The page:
Class action against the city of Ocala over fire fees can proceed, appeals court rules

By Dee Thompson | Jan 22, 2018

The 5th District Court of Appeals on Jan. 5 overturned the decision of a Marion County judge who had denied class certification in a case against the city of Ocala over fire user fees.

DAYTONA BEACH — The 5th District Court of Appeals on Jan. 5 overturned the decision of a Marion County judge who had denied class certification in a case against the city of Ocala over fire user fees.

In 2014, Discount Sleep of Ocala LLC, doing business as Mattress Warehouse, and Dale W. Birch filed the case against the city of Ocala, claiming Ocala’s fire user fees are illegal and unconstitutional.

The original lawsuit, which asked for $49 million in refunded fees, sought to have the city stop adding fire user fees to utility bills, according to background information in the ruling. The practice started in 2006 when Ocala had a shortfall in funding for fire-protection services. Customers must pay the fees to get utilities such as water. 

Derek A. Shroth, the attorney for the plaintiffs, argued that the term “user fee” is a mischaracterization because it’s not a voluntary fee. It’s actually a tax, he argues, and it makes up 55 percent of the funding for fire services.

The case was dismissed by Circuit Judge Edward Scott in February 2015 because he said the four-year statute of limitation had passed. The city began collecting user fees in 2006.

In June 2016, however, that decision was reversed by an appellate court, which said in October 2009 the city repealed the fees, then reinstated them in October 2010. The 2010 date was used to calculate the statute of limitations, and the lawsuit was then allowed.

The plaintiffs then filed a second amended complaint “seeking a declaration that the fire service user fee enacted by the City and collected from them and all other City utility customers as part of the monthly utility bill is invalid, illegal, and unconstitutional,” the court’s decision states. They also asked the court to order the city to refund the fees collected.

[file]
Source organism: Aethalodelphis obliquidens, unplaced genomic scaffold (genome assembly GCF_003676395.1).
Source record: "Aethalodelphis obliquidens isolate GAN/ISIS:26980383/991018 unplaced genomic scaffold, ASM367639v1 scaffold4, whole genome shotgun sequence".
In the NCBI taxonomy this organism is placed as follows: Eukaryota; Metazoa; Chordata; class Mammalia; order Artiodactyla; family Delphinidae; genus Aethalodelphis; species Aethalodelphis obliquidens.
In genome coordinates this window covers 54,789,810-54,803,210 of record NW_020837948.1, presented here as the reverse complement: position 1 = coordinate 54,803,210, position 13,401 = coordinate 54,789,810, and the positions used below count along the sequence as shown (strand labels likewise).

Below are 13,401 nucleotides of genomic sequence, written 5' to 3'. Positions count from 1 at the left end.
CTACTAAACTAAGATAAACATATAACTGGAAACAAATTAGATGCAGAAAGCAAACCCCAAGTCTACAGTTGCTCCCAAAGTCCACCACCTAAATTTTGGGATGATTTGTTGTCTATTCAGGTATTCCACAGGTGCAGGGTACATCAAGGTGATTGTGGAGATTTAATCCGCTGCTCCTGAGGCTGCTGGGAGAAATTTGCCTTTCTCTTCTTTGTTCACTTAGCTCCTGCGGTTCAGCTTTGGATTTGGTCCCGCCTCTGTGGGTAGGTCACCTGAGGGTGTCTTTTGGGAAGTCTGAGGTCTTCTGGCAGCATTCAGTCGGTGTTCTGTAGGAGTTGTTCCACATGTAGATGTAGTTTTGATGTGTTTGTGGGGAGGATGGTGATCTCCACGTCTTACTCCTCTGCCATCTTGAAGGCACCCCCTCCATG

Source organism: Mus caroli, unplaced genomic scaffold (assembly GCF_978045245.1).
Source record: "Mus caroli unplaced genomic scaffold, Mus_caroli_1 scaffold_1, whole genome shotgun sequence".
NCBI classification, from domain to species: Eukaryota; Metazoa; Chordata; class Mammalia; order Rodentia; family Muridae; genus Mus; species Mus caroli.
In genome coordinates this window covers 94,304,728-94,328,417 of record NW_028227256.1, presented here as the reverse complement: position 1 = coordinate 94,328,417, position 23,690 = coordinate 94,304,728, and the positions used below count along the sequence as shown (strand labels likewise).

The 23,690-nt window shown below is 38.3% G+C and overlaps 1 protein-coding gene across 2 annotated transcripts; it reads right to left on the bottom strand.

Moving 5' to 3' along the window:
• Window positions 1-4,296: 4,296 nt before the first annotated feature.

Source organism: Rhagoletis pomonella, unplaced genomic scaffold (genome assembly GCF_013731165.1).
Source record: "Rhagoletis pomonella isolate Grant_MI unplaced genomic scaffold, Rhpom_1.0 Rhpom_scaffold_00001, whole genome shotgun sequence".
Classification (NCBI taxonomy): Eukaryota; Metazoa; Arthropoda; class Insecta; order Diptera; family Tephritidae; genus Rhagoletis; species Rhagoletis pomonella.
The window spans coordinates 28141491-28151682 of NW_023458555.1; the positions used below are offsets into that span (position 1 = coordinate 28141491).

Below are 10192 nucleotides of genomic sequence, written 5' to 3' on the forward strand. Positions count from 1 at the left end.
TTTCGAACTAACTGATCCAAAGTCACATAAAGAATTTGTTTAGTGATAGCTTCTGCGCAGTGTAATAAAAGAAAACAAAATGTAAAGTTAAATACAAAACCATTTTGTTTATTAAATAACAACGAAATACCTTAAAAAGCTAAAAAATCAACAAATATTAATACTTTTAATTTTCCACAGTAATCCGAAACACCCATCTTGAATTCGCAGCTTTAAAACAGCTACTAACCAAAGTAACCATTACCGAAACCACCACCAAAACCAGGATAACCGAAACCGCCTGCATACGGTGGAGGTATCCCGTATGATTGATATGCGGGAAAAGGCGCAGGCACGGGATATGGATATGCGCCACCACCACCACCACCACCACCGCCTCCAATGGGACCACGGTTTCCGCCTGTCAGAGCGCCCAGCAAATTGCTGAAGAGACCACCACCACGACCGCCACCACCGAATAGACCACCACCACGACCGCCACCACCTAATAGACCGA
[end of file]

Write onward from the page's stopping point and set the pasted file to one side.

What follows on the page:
Additionally, they filed a second motion seeking class certification.

In January 2017, Circuit Court Judge Lisa Herndon denied class certification. She wrote that the case could be litigated without it, and the plaintiffs had failed to provide proof of city residency. She also concluded that the judgment would apply to all who paid the fire fees and therefore there was no need for a class action.

In March, the attorneys for the city offered a settlement proposal to the plaintiffs, but it wasn’t accepted.

The 5th District concluded that class certification made more sense in this instance than individual claims for several reasons, noting, “There are potentially more than 22,000 class members. Their individual claims, which are as small as $14.30 per month (amounting to $171.60 a year), would not justify filing separate actions. Allowing Appellants to proceed with a class action provides an economically feasible remedy, given the modest potential individual damage recovery for each class member.”

The opinion was authored by Judge Richard B. Orfinger. Judges Vincent G. Torpy and Eric J. Eisnaugle concurred.

Attorneys for the city of Ocala are George Franjola and Patrick G. Gilligan of Gilligan, Gooding, Franjola & Batsel P.A.

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